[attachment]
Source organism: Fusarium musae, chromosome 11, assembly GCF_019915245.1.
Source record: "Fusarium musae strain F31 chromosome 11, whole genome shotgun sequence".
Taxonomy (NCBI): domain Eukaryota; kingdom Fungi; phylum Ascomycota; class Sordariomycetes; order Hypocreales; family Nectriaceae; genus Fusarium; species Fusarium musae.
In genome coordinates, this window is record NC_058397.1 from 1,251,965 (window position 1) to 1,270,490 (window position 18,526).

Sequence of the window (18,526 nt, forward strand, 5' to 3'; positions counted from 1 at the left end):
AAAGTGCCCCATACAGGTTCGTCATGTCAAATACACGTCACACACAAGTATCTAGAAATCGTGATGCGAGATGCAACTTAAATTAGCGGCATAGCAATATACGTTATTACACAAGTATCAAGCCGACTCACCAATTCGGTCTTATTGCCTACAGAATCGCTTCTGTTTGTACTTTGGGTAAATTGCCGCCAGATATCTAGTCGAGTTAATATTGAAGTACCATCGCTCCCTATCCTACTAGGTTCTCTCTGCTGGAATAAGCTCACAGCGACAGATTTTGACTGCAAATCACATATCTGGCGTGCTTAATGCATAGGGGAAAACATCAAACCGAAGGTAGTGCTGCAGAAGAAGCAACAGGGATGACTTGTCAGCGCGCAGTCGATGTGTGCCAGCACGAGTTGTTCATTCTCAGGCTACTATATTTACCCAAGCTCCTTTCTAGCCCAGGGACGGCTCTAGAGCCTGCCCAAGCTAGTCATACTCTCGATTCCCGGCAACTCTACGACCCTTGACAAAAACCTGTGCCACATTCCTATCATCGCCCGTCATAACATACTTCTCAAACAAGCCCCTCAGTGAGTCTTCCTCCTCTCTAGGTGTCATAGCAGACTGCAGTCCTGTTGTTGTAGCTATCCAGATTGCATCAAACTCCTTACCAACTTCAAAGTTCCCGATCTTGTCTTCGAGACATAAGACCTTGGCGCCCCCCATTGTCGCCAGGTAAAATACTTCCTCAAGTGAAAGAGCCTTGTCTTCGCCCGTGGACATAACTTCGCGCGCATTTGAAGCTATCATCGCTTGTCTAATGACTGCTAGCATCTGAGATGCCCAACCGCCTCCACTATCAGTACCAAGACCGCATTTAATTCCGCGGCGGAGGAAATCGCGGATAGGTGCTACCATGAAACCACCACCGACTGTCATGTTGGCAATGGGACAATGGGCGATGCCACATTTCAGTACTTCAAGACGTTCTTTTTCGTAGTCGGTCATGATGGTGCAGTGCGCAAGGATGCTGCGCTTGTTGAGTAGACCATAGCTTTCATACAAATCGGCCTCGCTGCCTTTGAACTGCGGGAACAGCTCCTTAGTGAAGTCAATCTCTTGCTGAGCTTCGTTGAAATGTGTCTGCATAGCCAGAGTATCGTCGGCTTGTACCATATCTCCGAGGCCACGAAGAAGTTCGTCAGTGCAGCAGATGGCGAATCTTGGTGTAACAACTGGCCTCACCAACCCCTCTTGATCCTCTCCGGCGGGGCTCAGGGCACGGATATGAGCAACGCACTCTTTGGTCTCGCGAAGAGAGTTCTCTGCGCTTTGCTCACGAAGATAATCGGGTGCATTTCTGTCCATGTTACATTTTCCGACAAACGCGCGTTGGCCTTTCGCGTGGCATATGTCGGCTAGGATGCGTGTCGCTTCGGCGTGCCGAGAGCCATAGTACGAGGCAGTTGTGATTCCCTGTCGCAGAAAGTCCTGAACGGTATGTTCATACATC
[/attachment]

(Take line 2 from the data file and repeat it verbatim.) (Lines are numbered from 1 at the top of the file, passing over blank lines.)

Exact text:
Source record: "Fusarium musae strain F31 chromosome 11, whole genome shotgun sequence".